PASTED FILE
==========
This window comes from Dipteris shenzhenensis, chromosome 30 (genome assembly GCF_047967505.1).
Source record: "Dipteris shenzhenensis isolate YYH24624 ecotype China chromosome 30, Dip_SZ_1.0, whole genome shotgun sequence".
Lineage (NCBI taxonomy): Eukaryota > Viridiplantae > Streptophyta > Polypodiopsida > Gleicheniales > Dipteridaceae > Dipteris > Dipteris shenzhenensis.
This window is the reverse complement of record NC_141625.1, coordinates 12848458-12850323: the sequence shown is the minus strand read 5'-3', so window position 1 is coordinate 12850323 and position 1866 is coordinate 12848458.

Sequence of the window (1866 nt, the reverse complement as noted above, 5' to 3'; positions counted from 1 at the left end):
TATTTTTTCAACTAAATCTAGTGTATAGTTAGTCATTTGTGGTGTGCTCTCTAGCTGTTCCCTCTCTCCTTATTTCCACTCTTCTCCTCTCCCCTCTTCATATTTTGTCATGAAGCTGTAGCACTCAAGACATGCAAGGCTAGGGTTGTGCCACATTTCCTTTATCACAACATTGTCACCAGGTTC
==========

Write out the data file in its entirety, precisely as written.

This window comes from Dipteris shenzhenensis, chromosome 30 (genome assembly GCF_047967505.1).
Source record: "Dipteris shenzhenensis isolate YYH24624 ecotype China chromosome 30, Dip_SZ_1.0, whole genome shotgun sequence".
Lineage (NCBI taxonomy): Eukaryota > Viridiplantae > Streptophyta > Polypodiopsida > Gleicheniales > Dipteridaceae > Dipteris > Dipteris shenzhenensis.
This window is the reverse complement of record NC_141625.1, coordinates 12848458-12850323: the sequence shown is the minus strand read 5'-3', so window position 1 is coordinate 12850323 and position 1866 is coordinate 12848458.

Sequence of the window (1866 nt, the reverse complement as noted above, 5' to 3'; positions counted from 1 at the left end):
TATTTTTTCAACTAAATCTAGTGTATAGTTAGTCATTTGTGGTGTGCTCTCTAGCTGTTCCCTCTCTCCTTATTTCCACTCTTCTCCTCTCCCCTCTTCATATTTTGTCATGAAGCTGTAGCACTCAAGACATGCAAGGCTAGGGTTGTGCCACATTTCCTTTATCACAACATTGTCACCAGGTTC